In Closing


I hope I have shed some light on the available tests that are out there. Again, since this is changing so fast, do not hesitate to check in with us if you need to take any steps based on the information here – just to be sure. Our next post will be about some tips and tricks on how to keep a clean and safe working environment as we start trying to get back to work or as some of you continue to do so already. If you have any tips or information on how you are performing testing in a world where social distancing is becoming the new norm please comment and share. The best thing we can do right now is work together in fighting this invisible enemy.

Understanding 6-AM & 6-MAM: The Metabolite of Heroin

Understanding 6-AM & 6-MAM: The Metabolite of Heroin

One question I am asked fairly often is regarding the primary metabolite of Heroin; known as 6-AM or 6-MAM. These are synonymous for 6-Acetylmorphine and 6-Monoacetylmorphine (actually all 4 mean exactly the same thing!). For the sake of brevity, in this post I will call it by its most popular moniker: 6-MAM.


Heroin itself has an extremely weak affinity to the μ-opioid receptors, meaning that Heroin itself will essentially not produce any euphoric or pain-relieving effects. However, once it enters the bloodstream, it is immediately metabolized into 6-MAM, which is what actually causes the effects of the drug. Heroin is also metabolized quickly into the less-active 3-Monoacetylmorphine (3-MAM), and less quickly into Morphine. Some forms of Heroin do contain some 6-MAM (most notable would be Black Tar Heroin), but for the most part it is only detectable once the Heroin has been metabolized in the body. As an aside: with regards to drug screening, we are really only concerned with active metabolites, since immunoassays rely on an active chemical reaction to function at all!





*Metabolization of Heroin to 6-MAM


Because 6-MAM is unique to Heroin, many are asking about the availability (as well as the quality and reliability) of an instant test for it so they can make sure they are detecting any Heroin use. While it is available, and the reliability and accuracy are outstanding on the 6-MAM instant test, I typically counsel against testing 6-MAM for a few reasons:

  1. 6-MAM is only detectable in urine for a short time, with barely a 12-hour window of detection.
  2. While 6-MAM has a very short window of detection, the Morphine that is also created as a metabolite takes much longer to purge from one’s system, giving us about a 3-day window of which it can be detected on a standard Opiate panel.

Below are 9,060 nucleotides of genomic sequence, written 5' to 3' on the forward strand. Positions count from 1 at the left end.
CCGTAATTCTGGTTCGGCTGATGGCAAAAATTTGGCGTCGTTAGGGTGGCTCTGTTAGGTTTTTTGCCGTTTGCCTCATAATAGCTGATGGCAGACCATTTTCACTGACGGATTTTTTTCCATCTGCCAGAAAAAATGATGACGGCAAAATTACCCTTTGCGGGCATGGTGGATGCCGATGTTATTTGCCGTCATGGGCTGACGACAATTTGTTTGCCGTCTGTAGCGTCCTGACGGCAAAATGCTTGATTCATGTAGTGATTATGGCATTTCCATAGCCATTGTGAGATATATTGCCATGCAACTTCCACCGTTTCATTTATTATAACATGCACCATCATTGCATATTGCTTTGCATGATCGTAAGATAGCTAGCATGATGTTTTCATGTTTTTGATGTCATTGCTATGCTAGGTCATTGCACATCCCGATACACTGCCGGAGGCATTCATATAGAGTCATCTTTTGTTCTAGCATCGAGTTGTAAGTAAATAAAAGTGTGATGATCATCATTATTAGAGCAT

3. From what we are hearing, so much of the Heroin on the streets these days contains very little (if any) Heroin at all, and it is mostly Fentanyl mixed with other filler. 

So, if you absolutely need to know that the positive Opiate that you are seeing came from Heroin use (as opposed to Morphine or Codeine use), then the 6-MAM panel can provide that information. However, do realize that the window of detection is going to severely limit your ability to detect this substance.


A Word on Specimen Types

A Word on Specimen Types

Today we are going to discuss the different specimen types that can be used to test for drugs. We do offer testing for all the specimen types that I will cover. It is helpful to know what to expect from each specimen type in regard to window of detection (both onset and outset), susceptibility to adulteration, collection woes, and general benefits or shortcomings. So, take a few minutes to read and decide for yourself if you are testing the specimen type that works best for your program or facility.



Blood is probably one of our least favorite specimen types. Firstly, it is relatively hard to collect, requiring a trained medical practitioner at least. The second reason it is at the bottom of the list is its short window of detection; substances can only be detected when they are in the bloodstream (while the donor is under the influence). This is actually a plus when we are talking about workplace injuries (as an example) when we want to find out if someone is impaired at the time, but we (collectively) are more likely to be concerned with recent prior drug use. Lastly, there are essentially no onsite/instant tests for drugs of abuse that use blood as a specimen type. However, on the plus side, it is impossible to adulterate a blood specimen.


Hair Follicle


Hair follicle specimen are not as difficult to collect as blood; there is no medical knowledge necessary. Hair testing also has no gender concerns with witnessing collection. As with blood, however, it is only available as a laboratory test. Another shortcoming with hair is the limited number of drugs that are being tested (only tests: AMP, COC, THC, OPI, OXY, PCP). While hair provides a very long window of detection - detecting drugs for up to 90 day after use - it also has a long onset, meaning drugs will not begin to be detected until about 7 days after use. As for adulteration, there are many products on the internet that claim to “detoxify” your hair to remove any drugs that may be present, but I have not found any evidence that these products are effective. 


Sweat Patch